Suffice it to say, the Fatima revelations have not yet played out. The Church and the succession of popes who chose to ignore the admonition to consecrate Russia have imperiled the world by their disobedience.
That's an excellent book. I'll second your recommendation.
"I know that you're brighter than to contend to any degree of reason that Russia is even remotely a "Christian country". I apologize sincerely if this it seems hurtful, but it very much does need to be converted, starting with the many Bolsheviks at the highest levels of the Orthodox Russian church."
Sigh. There went any hope of reasonable discussion, if THAT kind of cockamamie nonsense is your MO.
Read about Father Arseny. Read about Jim Forrest, who converted to Orthodoxy during the Soviet regime b/c of the pious examples he saw in the underground Church. Read of the countless martyrs of the Church during the Soviet regime. Read about the things the Russian Church is doing today. The Church was shaken by the commies, but not defeated. She is still struggling to rebuild, but has made great strides, and the nonsense that Bolsheviks are still in charge is laughable. So laughable that I almost didn't respond, thinking you must be a troll to post something that absurd. And perhaps you are, but, what the hey, responding to trolls is usually at least entertaining.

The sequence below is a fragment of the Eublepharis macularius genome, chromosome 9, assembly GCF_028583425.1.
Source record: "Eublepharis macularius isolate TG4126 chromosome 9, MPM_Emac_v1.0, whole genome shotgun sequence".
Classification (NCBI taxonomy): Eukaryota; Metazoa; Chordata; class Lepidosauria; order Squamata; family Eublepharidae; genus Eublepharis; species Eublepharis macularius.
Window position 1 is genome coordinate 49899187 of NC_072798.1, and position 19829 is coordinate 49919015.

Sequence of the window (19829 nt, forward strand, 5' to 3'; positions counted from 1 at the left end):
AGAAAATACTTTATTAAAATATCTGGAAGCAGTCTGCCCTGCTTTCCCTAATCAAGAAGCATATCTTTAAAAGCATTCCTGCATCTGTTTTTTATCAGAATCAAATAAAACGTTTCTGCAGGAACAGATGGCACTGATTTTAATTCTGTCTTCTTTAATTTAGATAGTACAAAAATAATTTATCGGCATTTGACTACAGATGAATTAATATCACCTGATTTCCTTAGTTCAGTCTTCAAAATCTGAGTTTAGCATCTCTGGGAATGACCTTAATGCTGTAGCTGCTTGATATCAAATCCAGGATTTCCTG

Tell me, how many Russians do you know? And how many lives of Russians are you familiar with apart from what you hear in our lovely media? I would venture to say I know a heckuva lot more of them than you do, and have heard a heckuva lot more firsthand accounts of life as an Orthodox Christian in Russia, than you ever have or will. Surely there's an Orthodox Church somewhere in your vicinity - go to one with a lot of Russian immigrants, and ask some questions. I dare you.
Of course there are atheists in Russia, and alcoholics, and CROOKED POLITICIANS, and hypocrites, and violence, and this and that and the other. Find me a country WITHOUT such problems. I'd like to move there. But you are inferring that Russia has no Christian faith and needs to be converted, as your Lady of Fatima allegedly said. And that is highly offensive, because the Russian Orthodox Church is still alive and well, and with help from Her sister Orthodox Churches, is making great strides in once again bringing Christ to the Russian people. So unless you are arrogant (and ignorant) enough to claim that Orthodox Christians are not really Christians, you really haven't a leg to stand on.